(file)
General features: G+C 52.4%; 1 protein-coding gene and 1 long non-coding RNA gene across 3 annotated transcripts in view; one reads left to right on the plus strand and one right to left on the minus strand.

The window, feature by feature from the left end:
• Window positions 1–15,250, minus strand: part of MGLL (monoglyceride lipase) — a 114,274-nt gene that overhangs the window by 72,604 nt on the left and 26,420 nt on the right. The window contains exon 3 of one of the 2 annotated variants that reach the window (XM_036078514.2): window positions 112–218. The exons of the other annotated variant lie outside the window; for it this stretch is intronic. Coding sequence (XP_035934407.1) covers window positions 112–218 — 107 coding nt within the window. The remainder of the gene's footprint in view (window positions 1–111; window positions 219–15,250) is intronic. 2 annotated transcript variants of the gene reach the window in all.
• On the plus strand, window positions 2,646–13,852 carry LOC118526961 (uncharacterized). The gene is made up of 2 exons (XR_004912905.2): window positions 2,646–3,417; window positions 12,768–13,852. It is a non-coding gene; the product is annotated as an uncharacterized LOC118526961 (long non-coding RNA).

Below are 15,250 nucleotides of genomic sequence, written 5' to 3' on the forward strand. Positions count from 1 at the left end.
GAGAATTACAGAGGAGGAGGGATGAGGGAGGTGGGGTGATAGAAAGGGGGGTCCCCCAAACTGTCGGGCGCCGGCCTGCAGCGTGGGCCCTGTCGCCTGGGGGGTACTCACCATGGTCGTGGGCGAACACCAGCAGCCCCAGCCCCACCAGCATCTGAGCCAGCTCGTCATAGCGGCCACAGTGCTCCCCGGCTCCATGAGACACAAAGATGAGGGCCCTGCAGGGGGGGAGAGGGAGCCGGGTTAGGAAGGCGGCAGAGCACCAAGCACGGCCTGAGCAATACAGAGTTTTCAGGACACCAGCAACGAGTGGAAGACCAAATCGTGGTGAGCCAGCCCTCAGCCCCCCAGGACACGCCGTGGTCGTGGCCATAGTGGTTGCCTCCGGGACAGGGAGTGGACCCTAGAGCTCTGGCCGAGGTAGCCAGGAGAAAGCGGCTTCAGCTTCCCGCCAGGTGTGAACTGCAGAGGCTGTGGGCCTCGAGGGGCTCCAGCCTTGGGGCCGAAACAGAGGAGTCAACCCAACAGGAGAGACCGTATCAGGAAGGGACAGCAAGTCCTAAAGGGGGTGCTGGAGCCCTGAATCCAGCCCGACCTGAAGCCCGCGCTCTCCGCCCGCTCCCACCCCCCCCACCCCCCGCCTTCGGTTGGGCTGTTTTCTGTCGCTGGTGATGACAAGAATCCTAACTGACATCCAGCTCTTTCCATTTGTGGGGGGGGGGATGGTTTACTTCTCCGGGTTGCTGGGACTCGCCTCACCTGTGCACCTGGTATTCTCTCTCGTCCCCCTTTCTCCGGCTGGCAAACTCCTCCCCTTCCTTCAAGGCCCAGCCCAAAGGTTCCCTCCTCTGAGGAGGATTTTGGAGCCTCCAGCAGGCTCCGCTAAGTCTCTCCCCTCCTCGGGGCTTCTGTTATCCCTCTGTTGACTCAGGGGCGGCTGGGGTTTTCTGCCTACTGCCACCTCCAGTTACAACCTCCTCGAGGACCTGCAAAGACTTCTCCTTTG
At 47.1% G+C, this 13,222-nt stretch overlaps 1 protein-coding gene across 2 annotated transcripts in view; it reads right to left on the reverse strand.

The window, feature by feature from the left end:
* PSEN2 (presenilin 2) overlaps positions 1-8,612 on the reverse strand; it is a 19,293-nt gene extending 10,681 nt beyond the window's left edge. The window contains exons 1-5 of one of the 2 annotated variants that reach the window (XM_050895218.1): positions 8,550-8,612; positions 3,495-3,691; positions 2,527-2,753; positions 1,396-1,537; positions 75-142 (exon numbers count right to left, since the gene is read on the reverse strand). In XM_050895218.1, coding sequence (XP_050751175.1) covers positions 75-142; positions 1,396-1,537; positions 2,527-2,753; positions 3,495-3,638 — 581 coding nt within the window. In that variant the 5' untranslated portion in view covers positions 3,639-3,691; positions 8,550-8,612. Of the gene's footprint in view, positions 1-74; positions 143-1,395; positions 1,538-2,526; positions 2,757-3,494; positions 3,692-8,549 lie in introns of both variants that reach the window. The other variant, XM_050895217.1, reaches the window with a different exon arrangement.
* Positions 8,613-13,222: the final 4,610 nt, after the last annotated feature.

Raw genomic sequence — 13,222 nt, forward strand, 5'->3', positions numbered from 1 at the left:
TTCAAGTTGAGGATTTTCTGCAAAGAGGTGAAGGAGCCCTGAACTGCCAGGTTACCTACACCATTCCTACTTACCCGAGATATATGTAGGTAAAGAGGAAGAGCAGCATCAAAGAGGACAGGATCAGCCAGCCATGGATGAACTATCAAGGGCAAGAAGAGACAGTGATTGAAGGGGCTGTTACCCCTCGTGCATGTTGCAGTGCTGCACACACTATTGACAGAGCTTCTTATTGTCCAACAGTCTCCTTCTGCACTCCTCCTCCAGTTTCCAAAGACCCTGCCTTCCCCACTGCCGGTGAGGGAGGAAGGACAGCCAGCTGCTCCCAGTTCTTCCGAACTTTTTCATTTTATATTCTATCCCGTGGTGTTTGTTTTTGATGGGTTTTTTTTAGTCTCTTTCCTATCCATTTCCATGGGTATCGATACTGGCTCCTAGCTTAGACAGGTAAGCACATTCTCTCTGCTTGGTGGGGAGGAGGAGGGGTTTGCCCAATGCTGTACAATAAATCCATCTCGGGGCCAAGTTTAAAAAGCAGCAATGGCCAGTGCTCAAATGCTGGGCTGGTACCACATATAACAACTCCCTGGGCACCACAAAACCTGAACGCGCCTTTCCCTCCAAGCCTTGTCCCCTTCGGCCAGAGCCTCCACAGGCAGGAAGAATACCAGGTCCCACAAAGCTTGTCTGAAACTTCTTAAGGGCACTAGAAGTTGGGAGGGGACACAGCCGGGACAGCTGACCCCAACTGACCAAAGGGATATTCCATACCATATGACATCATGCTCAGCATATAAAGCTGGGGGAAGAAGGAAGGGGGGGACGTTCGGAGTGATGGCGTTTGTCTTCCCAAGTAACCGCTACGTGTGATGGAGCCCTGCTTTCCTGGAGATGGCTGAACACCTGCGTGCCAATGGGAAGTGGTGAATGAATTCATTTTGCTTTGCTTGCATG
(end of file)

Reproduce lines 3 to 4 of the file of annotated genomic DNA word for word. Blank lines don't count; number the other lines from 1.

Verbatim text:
• Window positions 1–15,250, minus strand: part of MGLL (monoglyceride lipase) — a 114,274-nt gene that overhangs the window by 72,604 nt on the left and 26,420 nt on the right. The window contains exon 3 of one of the 2 annotated variants that reach the window (XM_036078514.2): window positions 112–218. The exons of the other annotated variant lie outside the window; for it this stretch is intronic. Coding sequence (XP_035934407.1) covers window positions 112–218 — 107 coding nt within the window. The remainder of the gene's footprint in view (window positions 1–111; window positions 219–15,250) is intronic. 2 annotated transcript variants of the gene reach the window in all.
• On the plus strand, window positions 2,646–13,852 carry LOC118526961 (uncharacterized). The gene is made up of 2 exons (XR_004912905.2): window positions 2,646–3,417; window positions 12,768–13,852. It is a non-coding gene; the product is annotated as an uncharacterized LOC118526961 (long non-coding RNA).